When Do Teens Need Inpatient Treatment for Depression?
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There are two types of inpatient treatment for adolescent depression: residential treatment and inpatient psychiatric hospitalization.
Both types of inpatient treatment support teens with severe depression characterized by extremely painful, difficult, disruptive, and debilitating behavioral and emotional symptoms. Clinicians describe this level of depression with the term high acuity. In plain language, high acuity means the symptoms are very serious right now and the teen experiencing them needs an immersive, intensive level of treatment and support right away.
High acuity teens who need inpatient treatment for depression have depressive symptoms that prevent them from:
- Living at home
- Carrying out the most basic functions of daily life, such as managing personal hygiene, eating enough to satisfy their most basic nutritional requirements and staying active enough to maintain a healthy body
- Participating in school, work, or extracurricular activities
- Engaging in family, peer, or other social relationships
Teens with symptoms that severe will typically receive a referral for residential treatment at a specialized residential treatment center for teen depression.
In some cases, teens have symptoms that are more severe and more extreme than teens who require residential treatment. These teens may have emotional and behavioral symptoms that:
- Make them a danger to themselves. These teens may engage in suicidal ideation or make suicide attempts. They may also make decisions and engage in other behavior that puts their health and safety at risk.
- Make them a danger to others. They may engage in behavior that threatens the health and safety of family, friends, and others. Their emotions are so powerful they compromise decision-making and result in risky and dangerous behavior
- Make them unable to care for themselves in any way. These teens may reach a depressive state so extreme they cannot get out of bed to eat, drink, or carry out the most basic functions most of us take for granted.
Teens with symptoms that severe will typically receive a referral for inpatient psychiatric hospitalization at a regular hospital, a psychiatric hospital, or a specialized psychiatric hospital for adolescents.
We’ll now explain the similarities and differences between these two types of inpatient treatment for adolescent depression, and give you an idea of what your teen will experience in residential treatment and inpatient psychiatric hospitalization.
Inpatient Treatment and Residential Treatment: Similarities and Differences
We’ll talk about the similarities first. In both types of inpatient treatment for depression, teens:
- Live on-site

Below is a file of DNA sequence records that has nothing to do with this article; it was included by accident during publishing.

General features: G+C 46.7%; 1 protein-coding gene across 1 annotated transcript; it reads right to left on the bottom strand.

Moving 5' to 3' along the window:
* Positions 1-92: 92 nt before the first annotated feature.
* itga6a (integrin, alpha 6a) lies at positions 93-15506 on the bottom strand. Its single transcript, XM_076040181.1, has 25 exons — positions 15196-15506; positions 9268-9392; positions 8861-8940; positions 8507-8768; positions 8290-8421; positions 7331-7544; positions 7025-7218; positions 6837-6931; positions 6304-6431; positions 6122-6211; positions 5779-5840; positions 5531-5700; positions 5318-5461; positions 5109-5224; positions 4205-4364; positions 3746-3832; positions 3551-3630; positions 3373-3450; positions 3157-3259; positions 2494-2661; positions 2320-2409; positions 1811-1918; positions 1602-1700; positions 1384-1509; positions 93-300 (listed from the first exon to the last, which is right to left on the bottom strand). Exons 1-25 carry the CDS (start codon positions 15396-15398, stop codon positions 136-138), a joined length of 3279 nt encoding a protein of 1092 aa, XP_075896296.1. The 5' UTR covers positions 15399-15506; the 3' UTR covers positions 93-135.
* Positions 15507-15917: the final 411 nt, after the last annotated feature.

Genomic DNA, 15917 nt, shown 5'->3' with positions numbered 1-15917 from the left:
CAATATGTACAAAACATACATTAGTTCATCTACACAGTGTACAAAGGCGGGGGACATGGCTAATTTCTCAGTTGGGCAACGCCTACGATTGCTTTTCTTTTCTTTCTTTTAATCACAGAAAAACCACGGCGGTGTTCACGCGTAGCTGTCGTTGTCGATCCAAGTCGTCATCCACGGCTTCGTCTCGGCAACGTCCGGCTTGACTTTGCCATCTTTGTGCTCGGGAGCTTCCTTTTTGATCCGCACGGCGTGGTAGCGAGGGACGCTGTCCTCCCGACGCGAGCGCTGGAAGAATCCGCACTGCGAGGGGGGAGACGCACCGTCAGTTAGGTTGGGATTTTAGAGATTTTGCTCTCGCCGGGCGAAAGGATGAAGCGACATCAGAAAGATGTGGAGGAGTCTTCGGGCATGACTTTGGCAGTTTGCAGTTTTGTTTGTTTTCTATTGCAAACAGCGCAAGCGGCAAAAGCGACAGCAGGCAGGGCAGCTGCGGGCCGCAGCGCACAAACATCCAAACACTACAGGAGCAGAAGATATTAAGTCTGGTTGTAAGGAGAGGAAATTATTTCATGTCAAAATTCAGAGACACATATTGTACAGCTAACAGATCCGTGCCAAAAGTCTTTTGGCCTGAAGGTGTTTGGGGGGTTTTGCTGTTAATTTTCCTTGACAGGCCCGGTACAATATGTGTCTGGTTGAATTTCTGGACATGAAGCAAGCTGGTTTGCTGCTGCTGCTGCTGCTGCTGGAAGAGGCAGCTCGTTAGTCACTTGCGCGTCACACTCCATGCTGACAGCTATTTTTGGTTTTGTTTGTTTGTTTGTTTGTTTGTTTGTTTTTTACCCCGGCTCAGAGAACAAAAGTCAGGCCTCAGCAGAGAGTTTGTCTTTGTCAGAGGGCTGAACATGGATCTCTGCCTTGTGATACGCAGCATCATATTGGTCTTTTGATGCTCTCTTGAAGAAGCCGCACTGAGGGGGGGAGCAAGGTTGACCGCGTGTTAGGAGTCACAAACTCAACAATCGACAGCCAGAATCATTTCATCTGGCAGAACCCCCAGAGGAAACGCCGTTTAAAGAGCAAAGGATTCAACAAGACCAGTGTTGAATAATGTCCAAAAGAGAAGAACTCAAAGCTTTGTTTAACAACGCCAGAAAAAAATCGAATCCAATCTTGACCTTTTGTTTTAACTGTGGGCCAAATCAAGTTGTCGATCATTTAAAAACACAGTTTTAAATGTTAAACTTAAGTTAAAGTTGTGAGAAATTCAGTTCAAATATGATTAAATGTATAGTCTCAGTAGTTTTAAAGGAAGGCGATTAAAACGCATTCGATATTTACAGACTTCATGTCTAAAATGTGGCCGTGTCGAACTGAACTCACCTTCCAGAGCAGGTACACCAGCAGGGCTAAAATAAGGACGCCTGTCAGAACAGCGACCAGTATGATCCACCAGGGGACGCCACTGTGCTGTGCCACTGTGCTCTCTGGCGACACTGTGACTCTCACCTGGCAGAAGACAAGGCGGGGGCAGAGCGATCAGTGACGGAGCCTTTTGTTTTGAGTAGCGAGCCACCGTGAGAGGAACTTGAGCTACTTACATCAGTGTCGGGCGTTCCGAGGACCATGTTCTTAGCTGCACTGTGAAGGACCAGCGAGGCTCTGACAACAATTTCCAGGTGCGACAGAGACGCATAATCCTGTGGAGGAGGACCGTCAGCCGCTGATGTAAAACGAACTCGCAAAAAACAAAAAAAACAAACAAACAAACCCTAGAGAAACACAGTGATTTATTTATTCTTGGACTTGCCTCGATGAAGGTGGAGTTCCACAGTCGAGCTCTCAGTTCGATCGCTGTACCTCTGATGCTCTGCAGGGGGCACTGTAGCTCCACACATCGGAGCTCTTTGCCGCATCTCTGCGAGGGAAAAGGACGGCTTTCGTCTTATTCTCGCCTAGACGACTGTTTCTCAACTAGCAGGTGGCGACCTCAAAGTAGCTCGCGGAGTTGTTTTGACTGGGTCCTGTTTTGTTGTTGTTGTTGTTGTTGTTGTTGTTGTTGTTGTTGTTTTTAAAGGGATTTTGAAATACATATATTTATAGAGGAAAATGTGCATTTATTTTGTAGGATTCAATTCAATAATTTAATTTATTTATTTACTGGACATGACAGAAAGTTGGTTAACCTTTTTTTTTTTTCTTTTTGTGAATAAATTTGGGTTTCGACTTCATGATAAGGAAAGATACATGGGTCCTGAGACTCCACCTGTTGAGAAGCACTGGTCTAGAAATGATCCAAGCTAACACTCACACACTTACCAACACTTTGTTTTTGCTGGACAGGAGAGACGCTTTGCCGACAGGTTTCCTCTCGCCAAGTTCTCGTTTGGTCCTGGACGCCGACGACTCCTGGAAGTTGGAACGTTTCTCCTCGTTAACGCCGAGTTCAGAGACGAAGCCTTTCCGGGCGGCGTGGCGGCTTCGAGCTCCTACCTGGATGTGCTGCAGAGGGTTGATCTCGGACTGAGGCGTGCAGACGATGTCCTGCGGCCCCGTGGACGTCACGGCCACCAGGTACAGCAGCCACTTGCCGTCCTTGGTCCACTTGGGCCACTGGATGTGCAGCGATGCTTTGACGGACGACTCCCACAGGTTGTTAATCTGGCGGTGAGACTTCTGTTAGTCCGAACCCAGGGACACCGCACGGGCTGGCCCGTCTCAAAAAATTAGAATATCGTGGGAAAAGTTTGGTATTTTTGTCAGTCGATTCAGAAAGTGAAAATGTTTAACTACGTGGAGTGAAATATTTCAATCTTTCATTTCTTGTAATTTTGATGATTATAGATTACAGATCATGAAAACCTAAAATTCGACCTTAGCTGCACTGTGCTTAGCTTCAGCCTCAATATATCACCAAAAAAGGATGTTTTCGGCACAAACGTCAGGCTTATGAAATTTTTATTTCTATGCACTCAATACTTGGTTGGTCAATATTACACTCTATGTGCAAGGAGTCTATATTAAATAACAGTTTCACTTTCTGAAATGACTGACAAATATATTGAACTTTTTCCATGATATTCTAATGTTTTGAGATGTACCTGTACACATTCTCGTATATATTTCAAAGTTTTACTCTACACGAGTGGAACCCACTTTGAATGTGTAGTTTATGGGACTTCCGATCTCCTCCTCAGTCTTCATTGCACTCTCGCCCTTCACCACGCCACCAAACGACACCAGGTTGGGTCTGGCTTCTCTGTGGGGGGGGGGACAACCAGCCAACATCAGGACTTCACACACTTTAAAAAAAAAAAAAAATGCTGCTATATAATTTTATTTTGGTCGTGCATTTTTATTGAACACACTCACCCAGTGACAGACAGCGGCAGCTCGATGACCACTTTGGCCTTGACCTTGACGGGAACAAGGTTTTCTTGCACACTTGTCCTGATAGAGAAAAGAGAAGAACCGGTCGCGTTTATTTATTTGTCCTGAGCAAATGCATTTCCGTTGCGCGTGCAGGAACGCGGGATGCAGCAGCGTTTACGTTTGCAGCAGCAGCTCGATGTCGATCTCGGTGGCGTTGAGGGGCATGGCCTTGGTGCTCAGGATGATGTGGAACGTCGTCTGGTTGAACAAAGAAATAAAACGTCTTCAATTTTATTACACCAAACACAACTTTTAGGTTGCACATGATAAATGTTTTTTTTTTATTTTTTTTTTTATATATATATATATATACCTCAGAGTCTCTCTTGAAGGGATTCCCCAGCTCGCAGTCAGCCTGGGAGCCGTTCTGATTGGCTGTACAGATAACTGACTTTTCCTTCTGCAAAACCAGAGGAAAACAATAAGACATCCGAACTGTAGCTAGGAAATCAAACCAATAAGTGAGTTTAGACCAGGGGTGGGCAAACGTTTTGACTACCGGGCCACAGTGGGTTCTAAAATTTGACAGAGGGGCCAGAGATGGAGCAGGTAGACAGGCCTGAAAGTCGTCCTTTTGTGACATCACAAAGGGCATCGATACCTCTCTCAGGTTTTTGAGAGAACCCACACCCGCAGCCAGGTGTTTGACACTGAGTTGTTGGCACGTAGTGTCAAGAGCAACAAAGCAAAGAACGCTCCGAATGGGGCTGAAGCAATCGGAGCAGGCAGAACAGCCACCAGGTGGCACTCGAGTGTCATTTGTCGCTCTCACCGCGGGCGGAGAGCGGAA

- Receive 24/7 medical and psychiatric monitoring
- Participate in treatment and/or therapeutic activities several times a day
- Focus on treatment with minimal external distraction
Now we’ll address the differences:
Treatment Focus and Goals
- Inpatient psychiatric hospitalization has two primary goals: safety and stability. Since many teens referred to inpatient treatment are at risk of suicide or self-harm, safety is goal number one. Once safety is ensured, emotional stability comes next: when a teen reaches a point where they can do things like get out of bed, eat, and proactively participate in psychotherapy, clinical staff may determine they’re ready for discharge to a less immersive level of care.
- Residential treatment prioritizes safety and stability, of course. However, the focus and goal of residential treatment is recovery. Teens engage in individual therapy, group therapy, educational workshops, and complementary activities. They work with clinical staff and peers to develop skills and practical coping mechanisms that allow them to manage their emotional and behavioral symptoms so that they can return to home life, school life, and take steps to re-engage in social life and other activities typical in the life of a teen.
- Inpatient psychiatric hospitalization most often occurs in psychiatric units in hospitals or specialized treatment facilities for adolescents. Admission may be voluntary or involuntary. Psychiatric nurses, physicians, and clinical staff monitor teens closely. Movement and activity within inpatient hospitals is tightly controlled, and doors to living quarters and other areas may be locked during predetermined times. Inpatient hospitalization typically lasts 3-10 days. Discharge depends on treatment progress as determined by clinical staff. In most cases, teens step down from inpatient hospitalization to residential treatment.
- Residential treatment for teen depression occurs at specialized facilities called Residential Treatment Centers (RTCs). In many cases, the environment of an RTC is the opposite of a psychiatric hospital. Whereas hospitals may feel cold, impersonal, and clinical, RTCs are often located in homes repurposed for teen depression treatment. This puts teens at ease and creates an environment conducive to recovery.
Inpatient Treatment for Teen Depression: Summary
Inpatient treatment – whether residential or psychiatric hospitalization – is reserved for teens with severe depression characterized by symptoms that are either debilitating, create a safety risk, or both. Psychiatric hospitalization is for the most extreme cases when a teen needs time under close supervision to become safe and stable. Residential treatment is for teens with severe depression who are not in crisis, and ready to engage in the kind of treatment and recovery activities that enable them to return home, consider returning to school, and take steps to resume typical daily activities outside of the treatment environment.
Teen depression is a serious issue. For severe cases, treatment for teen depression is the first step toward regaining balance and returning to life as usual.